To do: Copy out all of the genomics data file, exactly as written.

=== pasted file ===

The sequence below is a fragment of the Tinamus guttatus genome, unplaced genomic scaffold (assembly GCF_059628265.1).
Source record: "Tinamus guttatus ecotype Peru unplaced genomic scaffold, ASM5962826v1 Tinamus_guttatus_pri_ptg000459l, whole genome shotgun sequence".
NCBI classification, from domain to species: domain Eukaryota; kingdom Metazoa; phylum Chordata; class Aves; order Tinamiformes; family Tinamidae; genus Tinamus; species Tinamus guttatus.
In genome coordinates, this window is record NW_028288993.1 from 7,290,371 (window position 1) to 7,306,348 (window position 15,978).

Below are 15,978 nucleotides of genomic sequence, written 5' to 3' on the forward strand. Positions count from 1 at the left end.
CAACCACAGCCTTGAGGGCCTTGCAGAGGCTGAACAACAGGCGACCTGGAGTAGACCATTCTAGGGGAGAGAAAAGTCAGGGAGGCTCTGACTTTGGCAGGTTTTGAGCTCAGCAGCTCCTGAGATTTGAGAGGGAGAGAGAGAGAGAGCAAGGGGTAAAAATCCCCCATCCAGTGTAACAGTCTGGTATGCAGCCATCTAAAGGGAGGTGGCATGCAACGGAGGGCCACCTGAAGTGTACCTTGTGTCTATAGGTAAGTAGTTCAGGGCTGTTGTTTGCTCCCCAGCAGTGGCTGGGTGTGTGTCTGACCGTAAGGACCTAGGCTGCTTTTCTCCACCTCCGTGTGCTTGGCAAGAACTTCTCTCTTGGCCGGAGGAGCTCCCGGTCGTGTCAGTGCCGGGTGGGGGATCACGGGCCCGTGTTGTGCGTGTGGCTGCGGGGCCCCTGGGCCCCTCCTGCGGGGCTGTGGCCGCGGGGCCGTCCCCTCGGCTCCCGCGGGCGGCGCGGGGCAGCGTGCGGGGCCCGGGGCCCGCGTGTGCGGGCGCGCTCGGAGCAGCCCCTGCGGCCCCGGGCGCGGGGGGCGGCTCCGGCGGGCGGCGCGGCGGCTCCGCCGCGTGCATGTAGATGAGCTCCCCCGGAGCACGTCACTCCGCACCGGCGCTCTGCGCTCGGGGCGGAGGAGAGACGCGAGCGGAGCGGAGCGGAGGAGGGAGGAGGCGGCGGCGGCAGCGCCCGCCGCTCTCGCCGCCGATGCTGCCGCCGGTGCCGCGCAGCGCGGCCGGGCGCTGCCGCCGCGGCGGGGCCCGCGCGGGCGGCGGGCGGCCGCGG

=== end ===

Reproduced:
The sequence below is a fragment of the Tinamus guttatus genome, unplaced genomic scaffold (assembly GCF_059628265.1).
Source record: "Tinamus guttatus ecotype Peru unplaced genomic scaffold, ASM5962826v1 Tinamus_guttatus_pri_ptg000459l, whole genome shotgun sequence".
NCBI classification, from domain to species: domain Eukaryota; kingdom Metazoa; phylum Chordata; class Aves; order Tinamiformes; family Tinamidae; genus Tinamus; species Tinamus guttatus.
In genome coordinates, this window is record NW_028288993.1 from 7,290,371 (window position 1) to 7,306,348 (window position 15,978).

Below are 15,978 nucleotides of genomic sequence, written 5' to 3' on the forward strand. Positions count from 1 at the left end.
CAACCACAGCCTTGAGGGCCTTGCAGAGGCTGAACAACAGGCGACCTGGAGTAGACCATTCTAGGGGAGAGAAAAGTCAGGGAGGCTCTGACTTTGGCAGGTTTTGAGCTCAGCAGCTCCTGAGATTTGAGAGGGAGAGAGAGAGAGAGCAAGGGGTAAAAATCCCCCATCCAGTGTAACAGTCTGGTATGCAGCCATCTAAAGGGAGGTGGCATGCAACGGAGGGCCACCTGAAGTGTACCTTGTGTCTATAGGTAAGTAGTTCAGGGCTGTTGTTTGCTCCCCAGCAGTGGCTGGGTGTGTGTCTGACCGTAAGGACCTAGGCTGCTTTTCTCCACCTCCGTGTGCTTGGCAAGAACTTCTCTCTTGGCCGGAGGAGCTCCCGGTCGTGTCAGTGCCGGGTGGGGGATCACGGGCCCGTGTTGTGCGTGTGGCTGCGGGGCCCCTGGGCCCCTCCTGCGGGGCTGTGGCCGCGGGGCCGTCCCCTCGGCTCCCGCGGGCGGCGCGGGGCAGCGTGCGGGGCCCGGGGCCCGCGTGTGCGGGCGCGCTCGGAGCAGCCCCTGCGGCCCCGGGCGCGGGGGGCGGCTCCGGCGGGCGGCGCGGCGGCTCCGCCGCGTGCATGTAGATGAGCTCCCCCGGAGCACGTCACTCCGCACCGGCGCTCTGCGCTCGGGGCGGAGGAGAGACGCGAGCGGAGCGGAGCGGAGGAGGGAGGAGGCGGCGGCGGCAGCGCCCGCCGCTCTCGCCGCCGATGCTGCCGCCGGTGCCGCGCAGCGCGGCCGGGCGCTGCCGCCGCGGCGGGGCCCGCGCGGGCGGCGGGCGGCCGCGG